on it. As I got closer, it looked like they were running a different configuration
of cameras. I'm even closer now. Ironically, it looked like, yes, very much like ...
a bicycle. Oh drat! It was time to leave fantasy land and go back to lack-of-adventure
As I was making my transition from the Pennsylvania Turnpike to more normal roads, I
pulled off to the exit shoulder. It was time to flip a map page and see what the
next hour would hold for me. As it turned out, the first thing would be a personal
introduction from a uniformed officer of the Pennsylvania State Police. I checked
my speed, and immediately felt relieved as it still read zero mph. He just wanted
to be sure I was OK.
Talk about excitement, it just didn't get any better than that, unfortunately, until
I got into Washington, D.C. I wanted to check out the tail end of my ride to my sister's
in Woodbridge, VA., 30 miles away.
I entered the D.C. area on the scenic George Washington Memorial Parkway along the
Virginia side of the Potomac River where the speed limit is 45mph, but far from safe
for bicycle travel. Good thing I was in my car. I crossed the Potomac on the Theodore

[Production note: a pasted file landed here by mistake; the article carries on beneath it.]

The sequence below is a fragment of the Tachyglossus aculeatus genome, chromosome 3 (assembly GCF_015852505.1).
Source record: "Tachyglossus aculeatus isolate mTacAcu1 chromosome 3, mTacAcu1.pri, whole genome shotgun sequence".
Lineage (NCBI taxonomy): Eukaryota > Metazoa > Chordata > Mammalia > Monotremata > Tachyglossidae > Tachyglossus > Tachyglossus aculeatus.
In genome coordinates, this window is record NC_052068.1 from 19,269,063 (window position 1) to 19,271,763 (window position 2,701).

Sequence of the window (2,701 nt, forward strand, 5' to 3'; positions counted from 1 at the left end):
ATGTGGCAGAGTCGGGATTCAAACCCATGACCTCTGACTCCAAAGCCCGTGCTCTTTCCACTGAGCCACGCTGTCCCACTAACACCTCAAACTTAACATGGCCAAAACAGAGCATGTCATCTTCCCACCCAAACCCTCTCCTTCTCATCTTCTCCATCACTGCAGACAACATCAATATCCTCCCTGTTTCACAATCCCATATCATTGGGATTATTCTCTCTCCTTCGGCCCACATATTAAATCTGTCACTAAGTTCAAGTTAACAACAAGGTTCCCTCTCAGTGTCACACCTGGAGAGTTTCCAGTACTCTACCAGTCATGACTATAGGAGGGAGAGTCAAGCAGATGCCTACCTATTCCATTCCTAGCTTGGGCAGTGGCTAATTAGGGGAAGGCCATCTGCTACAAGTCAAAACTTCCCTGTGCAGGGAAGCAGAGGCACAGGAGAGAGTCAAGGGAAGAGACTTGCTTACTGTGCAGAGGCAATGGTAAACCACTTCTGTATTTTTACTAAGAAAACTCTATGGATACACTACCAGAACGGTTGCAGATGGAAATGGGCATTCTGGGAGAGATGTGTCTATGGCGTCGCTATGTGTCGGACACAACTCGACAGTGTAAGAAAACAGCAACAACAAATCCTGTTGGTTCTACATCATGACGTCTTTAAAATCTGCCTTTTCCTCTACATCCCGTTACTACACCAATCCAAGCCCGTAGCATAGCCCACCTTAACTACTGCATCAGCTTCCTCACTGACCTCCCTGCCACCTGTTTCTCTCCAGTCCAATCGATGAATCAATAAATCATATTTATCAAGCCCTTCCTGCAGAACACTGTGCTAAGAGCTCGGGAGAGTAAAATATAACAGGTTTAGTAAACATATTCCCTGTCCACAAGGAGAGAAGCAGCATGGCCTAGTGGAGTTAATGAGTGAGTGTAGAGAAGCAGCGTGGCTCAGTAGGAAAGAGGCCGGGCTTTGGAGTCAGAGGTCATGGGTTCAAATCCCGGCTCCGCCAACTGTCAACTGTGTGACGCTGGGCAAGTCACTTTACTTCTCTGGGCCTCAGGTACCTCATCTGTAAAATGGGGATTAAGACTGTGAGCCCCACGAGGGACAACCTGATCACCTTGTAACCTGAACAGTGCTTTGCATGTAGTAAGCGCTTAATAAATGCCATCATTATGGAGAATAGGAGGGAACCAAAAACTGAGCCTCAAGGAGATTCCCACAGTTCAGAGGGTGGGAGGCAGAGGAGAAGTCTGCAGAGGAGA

Roosevelt bridge and went to loop around Lincoln Memorial was easy; actually looping
was impossible as traffic was directed up the road along the National Mall. I wanted
to get across the bridge that goes to Arlington Cemetery, and the police didn't want
to help me with instructions, so I turned the way he wanted and looped around, and
ended up going down a busses-only street.
Now I thought this would be a good situation, hoping to be pulled over by a cop
that would talk to me.
No such luck, so I challenged fate again and parked in a bus-only parking area and
walked over to a building containing public servants that tell people where to go.
The nice lady (who it turned out, must have come to work on public transportation),
gave me specific instructions, the third turn of which was to take a road that was
blocked off for construction.
I finally got across the bridge on my own, then got back on the scenic George Washington
Memorial Parkway - but going west. It seemed like forever before I found an exit that
would get me back on the Parkway going the way I wanted.
I checked out my route down along the Mt. Vernon Multiuse Path, as much of it as I
could see from the Parkway, all 15 miles to Mt. Vernon, and then the remaining 15
miles to my sister's house. It was a viable route for a bicycle, but not entirely so